Siladi: Well, that sounds very innovative of you, and actually, you know, it echoes back to a lot of the things that we hear from those very same programs we were talking about before. Patient-Centered Medical Home places a lot of emphasis on buy-in into the program at all levels. And it sounds like that’s what you guys are doing here with your Patient Engagement strategy. It’s great to hear that everyone’s taking part, and helping the patients out and getting them the information that they need. And like you said, they get that first-hand experience of what it’s like to help the patient, or to help them solve that problem. So, I’m sure it feeds into whatever they are working on there, as well.
Siladi: What has the patients’ reaction to the help desk and to healow in general been?
Samii: You know, it’s been really great. I was helping out one of our managers at the desk just the other day, and a new family to Christie Clinic came in. So, it was mom and dad, and they have four kids. And it took almost an hour, but we got all of them hooked up on the Portal. Mom downloaded the healow app, and everyone, all four of her children and herself, of course, are now downloaded on her healow app, and she is so thankful, because it’s not something we have a lot of here in this community. So, she was very, very excited to be able to have that access at her fingertips whenever she needed it.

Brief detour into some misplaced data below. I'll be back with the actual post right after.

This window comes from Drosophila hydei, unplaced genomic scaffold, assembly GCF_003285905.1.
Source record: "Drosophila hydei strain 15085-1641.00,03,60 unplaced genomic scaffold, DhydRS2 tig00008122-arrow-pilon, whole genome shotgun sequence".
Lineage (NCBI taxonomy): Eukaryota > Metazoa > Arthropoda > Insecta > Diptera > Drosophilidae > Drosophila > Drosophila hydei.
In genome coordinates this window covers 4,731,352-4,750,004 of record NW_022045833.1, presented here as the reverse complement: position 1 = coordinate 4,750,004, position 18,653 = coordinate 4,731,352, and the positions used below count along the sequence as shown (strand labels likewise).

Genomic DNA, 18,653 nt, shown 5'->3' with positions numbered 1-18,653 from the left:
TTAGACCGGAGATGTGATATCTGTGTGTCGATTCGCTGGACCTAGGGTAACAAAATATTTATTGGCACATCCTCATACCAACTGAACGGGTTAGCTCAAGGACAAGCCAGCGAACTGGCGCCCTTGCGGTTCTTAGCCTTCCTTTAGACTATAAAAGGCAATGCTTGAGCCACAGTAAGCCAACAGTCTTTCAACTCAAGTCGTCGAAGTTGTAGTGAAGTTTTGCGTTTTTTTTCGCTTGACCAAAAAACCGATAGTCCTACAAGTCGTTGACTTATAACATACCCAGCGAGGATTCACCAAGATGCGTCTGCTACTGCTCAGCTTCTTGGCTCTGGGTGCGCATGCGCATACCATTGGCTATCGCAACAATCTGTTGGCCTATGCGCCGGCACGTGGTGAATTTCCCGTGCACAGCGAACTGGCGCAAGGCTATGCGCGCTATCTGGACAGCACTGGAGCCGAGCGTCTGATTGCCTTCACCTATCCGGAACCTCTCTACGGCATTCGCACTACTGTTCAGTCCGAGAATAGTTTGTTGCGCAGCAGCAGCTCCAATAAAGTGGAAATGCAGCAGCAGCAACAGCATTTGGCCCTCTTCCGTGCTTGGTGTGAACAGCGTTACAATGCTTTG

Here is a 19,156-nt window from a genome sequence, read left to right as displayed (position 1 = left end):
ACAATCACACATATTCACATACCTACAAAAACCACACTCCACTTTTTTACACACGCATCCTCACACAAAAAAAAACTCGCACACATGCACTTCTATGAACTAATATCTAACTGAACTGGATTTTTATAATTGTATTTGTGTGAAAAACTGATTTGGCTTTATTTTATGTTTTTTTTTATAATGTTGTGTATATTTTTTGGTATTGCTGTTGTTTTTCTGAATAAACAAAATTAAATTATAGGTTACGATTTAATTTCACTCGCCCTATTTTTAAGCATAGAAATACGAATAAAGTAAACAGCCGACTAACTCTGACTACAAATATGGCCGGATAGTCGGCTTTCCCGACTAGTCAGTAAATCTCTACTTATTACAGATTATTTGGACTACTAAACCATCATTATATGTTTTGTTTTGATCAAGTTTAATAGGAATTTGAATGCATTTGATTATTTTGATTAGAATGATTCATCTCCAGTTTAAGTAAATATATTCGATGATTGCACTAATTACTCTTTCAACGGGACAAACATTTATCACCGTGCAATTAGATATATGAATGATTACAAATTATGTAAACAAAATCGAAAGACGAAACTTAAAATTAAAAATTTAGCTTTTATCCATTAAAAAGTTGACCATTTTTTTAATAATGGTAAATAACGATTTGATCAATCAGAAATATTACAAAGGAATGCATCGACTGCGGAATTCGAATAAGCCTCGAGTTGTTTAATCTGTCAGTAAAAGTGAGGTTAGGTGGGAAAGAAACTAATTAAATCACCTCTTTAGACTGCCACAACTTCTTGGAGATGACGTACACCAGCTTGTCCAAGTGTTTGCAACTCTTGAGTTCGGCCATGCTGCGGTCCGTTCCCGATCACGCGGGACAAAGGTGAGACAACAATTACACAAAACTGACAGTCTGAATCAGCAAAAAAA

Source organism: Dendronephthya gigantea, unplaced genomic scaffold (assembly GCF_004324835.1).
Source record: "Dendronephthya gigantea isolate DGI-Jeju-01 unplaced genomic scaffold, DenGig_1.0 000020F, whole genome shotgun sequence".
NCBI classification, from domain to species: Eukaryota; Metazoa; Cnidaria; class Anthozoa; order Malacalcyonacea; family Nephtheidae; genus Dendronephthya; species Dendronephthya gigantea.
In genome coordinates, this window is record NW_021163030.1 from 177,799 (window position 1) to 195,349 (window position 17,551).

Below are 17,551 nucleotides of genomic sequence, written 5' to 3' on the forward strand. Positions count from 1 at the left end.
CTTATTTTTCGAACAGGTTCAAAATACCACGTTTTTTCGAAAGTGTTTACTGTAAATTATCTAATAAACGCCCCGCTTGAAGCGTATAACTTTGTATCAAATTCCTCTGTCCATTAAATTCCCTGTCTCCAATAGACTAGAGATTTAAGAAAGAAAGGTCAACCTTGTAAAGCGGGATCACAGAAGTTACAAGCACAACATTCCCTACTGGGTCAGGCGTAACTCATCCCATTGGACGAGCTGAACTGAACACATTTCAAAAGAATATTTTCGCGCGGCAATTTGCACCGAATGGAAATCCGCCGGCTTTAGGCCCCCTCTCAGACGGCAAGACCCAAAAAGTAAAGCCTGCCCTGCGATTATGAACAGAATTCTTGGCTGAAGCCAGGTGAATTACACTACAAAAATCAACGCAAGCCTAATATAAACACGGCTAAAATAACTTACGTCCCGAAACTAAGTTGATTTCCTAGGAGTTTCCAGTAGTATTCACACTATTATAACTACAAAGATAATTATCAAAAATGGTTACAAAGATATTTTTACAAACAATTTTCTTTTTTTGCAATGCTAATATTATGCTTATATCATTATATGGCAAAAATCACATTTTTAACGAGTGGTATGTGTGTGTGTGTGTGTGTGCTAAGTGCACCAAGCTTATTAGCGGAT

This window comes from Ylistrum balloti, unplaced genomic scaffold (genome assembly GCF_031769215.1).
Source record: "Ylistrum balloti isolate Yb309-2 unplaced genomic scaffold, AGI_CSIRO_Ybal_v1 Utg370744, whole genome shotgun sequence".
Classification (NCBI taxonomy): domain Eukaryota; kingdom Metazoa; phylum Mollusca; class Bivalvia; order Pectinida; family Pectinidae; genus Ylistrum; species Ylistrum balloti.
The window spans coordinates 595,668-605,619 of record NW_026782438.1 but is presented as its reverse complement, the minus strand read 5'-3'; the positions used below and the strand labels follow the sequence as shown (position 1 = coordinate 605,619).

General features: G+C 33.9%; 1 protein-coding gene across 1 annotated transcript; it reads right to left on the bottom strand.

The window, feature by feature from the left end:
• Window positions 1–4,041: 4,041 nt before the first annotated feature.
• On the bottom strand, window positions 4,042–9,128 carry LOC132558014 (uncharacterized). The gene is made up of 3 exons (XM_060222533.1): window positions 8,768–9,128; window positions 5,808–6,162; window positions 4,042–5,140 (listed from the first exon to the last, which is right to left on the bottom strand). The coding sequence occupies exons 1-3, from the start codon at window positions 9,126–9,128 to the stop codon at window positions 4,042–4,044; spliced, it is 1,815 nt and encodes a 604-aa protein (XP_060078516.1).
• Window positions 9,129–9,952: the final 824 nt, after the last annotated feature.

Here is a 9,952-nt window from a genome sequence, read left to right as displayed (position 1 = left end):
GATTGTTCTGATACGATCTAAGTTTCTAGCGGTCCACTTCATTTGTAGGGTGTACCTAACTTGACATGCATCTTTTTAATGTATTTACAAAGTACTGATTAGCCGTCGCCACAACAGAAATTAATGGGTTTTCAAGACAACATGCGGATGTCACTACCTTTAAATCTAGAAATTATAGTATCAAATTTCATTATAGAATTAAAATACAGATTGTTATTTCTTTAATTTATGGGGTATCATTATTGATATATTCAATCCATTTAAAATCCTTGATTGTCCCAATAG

Siladi: So, you’re really working there to set your patients up for success. You’re making sure that they know how to use the tools. And I’m guessing you have much more active patients on those tools since they get that hands-on interaction, the hands-on experience with healow and all of the options that are available for them.
Samii: Yes, over half of our Portal users that have been signed up for the Portal, over half of them actually use it, which I think — well, it may not sound like the greatest number ever, but I think it’s a great number! Because I don’t know how many things I’ve signed up for and I’ve never used. So, I think that’s a pretty good metric to have.